• Population: Adults aged 18 years or older with acute low back pain, neck pain, or both with or without radiation to the leg or arm of at least moderate severity that has been lasting for 12 weeks or less and preceded by at least a 1-month period free from back and neck pain. Participants were recruited via emergency department, primary care offices or through a social media campaign.
    • Exclusions: Known or suspected serious spinal pathology; contraindications to opioid analgesics; taken a prescription opioid analgesic for the current episode of low back pain or neck pain at a dose higher than 15 mg of oral morphine equivalent per day for 5 or more consecutive days; spinal surgery in the preceding 6 months; scheduled or being considered for surgery or interventional procedures for low back pain or neck pain (or both) during the 6-week treatment period; younger than 18 years; insufficient English language skills or if interpretation was unavailable; and female participants who were planning conception, pregnant, or breastfeeding.
  • Intervention: Oxycodone-naloxone modified release tablets (5mg oxycodone/2.5mg naloxone) given orally for up to 6 weeks twice daily with allowable titration up to a maximum of 10mg oxycodone/5mg naloxone twice daily based on pain severity, tolerability, and sedation scores. Down-titration and cessation occurred once adequate pain improvement was achieved (pain score 0-1 out of 10 for 3 consecutive days or for a maximum of 6 weeks)
  • Comparison: Identical-appearing placebo tablets containing inactive ingredients that followed the same dosing regimen and schedule as the intervention group. Both groups also received guideline-recommended care for acute spinal pain in addition to the study medication/placebo.
  • Outcome:
    • Primary Outcome: Pain intensity measured on a 0–10 scale by the Brief Pain Inventory Pain Severity Subscale at 6 weeks after randomization.
    • Secondary Outcomes:
      • Global Perceived Effect Scale: Assessed at weeks 2, 4, 6, and 12.
      • Physical Functioning (Generic): Measured by the Brief Pain Inventory Interference Subscale (BPI-IS) at weeks 2, 4, 6, and 12.
      • Physical Functioning (Back): Measured by the Roland Morris Disability Questionnaire (RMDQ) at week 6.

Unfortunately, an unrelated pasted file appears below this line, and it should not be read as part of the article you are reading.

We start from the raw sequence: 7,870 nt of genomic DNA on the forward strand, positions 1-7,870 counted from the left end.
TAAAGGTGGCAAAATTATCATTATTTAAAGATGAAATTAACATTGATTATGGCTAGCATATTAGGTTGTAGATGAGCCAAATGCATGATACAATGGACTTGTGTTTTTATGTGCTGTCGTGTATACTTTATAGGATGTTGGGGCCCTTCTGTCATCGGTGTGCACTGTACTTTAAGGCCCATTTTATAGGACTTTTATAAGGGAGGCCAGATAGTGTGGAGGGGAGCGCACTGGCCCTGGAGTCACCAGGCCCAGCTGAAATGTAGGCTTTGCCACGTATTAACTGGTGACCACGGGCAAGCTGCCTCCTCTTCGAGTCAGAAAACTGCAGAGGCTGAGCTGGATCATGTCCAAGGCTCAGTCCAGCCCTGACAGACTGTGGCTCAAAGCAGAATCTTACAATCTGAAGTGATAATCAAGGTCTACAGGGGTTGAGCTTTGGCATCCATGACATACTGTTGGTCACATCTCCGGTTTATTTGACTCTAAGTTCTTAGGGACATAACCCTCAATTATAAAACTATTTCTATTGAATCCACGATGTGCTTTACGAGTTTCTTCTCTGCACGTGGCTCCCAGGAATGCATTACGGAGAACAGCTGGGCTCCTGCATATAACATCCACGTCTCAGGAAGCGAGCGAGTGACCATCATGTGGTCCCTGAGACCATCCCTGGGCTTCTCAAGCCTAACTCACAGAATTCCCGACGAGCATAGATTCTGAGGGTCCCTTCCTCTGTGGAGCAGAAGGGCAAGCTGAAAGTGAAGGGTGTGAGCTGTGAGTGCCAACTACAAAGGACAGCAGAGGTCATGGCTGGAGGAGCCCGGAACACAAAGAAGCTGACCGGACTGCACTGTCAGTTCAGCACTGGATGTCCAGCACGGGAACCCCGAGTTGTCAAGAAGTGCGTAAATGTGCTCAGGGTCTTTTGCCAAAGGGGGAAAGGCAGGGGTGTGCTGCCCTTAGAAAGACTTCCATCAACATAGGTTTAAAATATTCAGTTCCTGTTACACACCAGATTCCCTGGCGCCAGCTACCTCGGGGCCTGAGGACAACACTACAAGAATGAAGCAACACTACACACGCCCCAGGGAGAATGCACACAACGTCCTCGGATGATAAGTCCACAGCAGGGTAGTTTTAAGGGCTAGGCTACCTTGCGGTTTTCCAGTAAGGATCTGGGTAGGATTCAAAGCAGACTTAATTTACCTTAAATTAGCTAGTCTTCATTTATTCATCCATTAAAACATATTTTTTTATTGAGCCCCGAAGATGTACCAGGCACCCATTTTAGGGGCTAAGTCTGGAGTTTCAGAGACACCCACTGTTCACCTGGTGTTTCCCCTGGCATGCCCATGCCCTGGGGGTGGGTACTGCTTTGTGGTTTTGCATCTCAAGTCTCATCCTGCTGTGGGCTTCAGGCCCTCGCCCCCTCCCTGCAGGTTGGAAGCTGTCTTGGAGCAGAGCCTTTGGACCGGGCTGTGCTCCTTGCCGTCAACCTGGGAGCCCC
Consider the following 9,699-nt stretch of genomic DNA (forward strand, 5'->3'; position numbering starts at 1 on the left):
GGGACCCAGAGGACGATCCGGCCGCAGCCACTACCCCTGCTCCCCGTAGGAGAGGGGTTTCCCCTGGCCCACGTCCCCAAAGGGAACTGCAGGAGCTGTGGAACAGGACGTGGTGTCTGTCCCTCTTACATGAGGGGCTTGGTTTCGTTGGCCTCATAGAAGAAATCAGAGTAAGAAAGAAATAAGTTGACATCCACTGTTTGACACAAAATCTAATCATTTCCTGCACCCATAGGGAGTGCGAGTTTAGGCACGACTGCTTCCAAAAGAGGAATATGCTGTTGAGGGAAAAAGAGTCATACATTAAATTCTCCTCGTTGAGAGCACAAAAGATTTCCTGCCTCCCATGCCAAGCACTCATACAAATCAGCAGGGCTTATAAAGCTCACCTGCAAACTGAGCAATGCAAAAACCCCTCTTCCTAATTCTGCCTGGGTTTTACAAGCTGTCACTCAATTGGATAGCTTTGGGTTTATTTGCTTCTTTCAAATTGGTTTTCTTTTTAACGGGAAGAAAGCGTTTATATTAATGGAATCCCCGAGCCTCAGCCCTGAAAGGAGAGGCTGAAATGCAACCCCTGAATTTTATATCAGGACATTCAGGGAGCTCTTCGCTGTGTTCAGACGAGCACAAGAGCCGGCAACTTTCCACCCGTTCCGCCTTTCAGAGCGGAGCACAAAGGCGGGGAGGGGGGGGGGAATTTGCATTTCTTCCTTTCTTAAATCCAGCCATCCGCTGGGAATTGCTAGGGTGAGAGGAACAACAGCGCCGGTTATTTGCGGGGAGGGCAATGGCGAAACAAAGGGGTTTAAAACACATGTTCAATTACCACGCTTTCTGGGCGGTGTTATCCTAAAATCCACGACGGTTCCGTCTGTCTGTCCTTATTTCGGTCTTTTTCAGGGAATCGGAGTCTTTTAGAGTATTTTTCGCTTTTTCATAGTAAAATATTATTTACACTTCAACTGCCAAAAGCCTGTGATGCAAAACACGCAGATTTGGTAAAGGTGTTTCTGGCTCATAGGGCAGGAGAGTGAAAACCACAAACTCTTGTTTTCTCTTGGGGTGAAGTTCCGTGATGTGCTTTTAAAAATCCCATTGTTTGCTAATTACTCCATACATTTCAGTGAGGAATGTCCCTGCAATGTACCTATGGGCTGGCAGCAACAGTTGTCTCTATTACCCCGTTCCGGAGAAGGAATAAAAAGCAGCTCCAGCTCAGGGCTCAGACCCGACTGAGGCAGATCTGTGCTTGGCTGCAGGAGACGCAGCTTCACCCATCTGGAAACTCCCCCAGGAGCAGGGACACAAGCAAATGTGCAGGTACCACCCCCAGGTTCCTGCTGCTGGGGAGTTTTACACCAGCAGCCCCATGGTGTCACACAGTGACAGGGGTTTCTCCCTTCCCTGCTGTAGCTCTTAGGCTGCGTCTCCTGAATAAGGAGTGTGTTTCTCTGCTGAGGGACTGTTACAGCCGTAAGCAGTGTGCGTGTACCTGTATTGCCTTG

• Physical Functioning (Neck): Measured by the Neck Disability Index (NDI) as a percentage at week 6.
      • Quality of Life (Physical Score): Measured by the SF-12v2 at weeks 2, 4, 6, and 12.
      • Quality of Life (Mental Score): Measured by the SF-12v2 at weeks 2, 4, 6, and 12.
      • Pain severity at other timepoints (2, 4, 12, 26, 52 weeks)
      • Time to recovery
      • Healthcare utilization
      • Work absenteeism
      • Adverse events
      • Risk of opioid misuse (Current Opioid Misuse Measure scale)
  • Type of Study: A randomized, triple-blinded, placebo-controlled trial with parallel groups and intention-to-treat analysis.

Authors’ Conclusions: Opioids should not be recommended for acute non-specific low back pain or neck pain given that they found no significant difference in pain severity compared with placebo. This finding calls for a change in the frequent use of opioids for these conditions.”

Quality Checklist for Randomized Clinical Trials:

  1. The study population included or focused on those in the emergency department. No
  2. The patients were adequately randomized. Yes
  3. The randomization process was concealed. Yes
  4. The patients were analyzed in the groups to which they were randomized. Yes
  5. The study patients were recruited consecutively (i.e. no selection bias). Unsure
  6. The patients in both groups were similar with respect to prognostic factors. Yes
  7. All participants (patients, clinicians, outcome assessors) were unaware of group allocation. Unsure
  8. All groups were treated equally except for the intervention. Yes
  9. Follow-up was complete (i.e. at least 80% for both groups). No
  10. All patient-important outcomes were considered. Yes
  11. The treatment effect was large enough and precise enough to be clinically significant. No
  12. Financial conflicts of interest. The authors stated that the funders of the study had no role in the study design, data collection, analysis, interpretation, or reporting. The sources of funding included government agencies and academic institutions. No industry funding was reported. All authors declared no competing interests related to the submitted work. Two authors received research fellowships from the National Health and Medical Research Council of Australia. No other financial relationships or conflicts of interest were reported.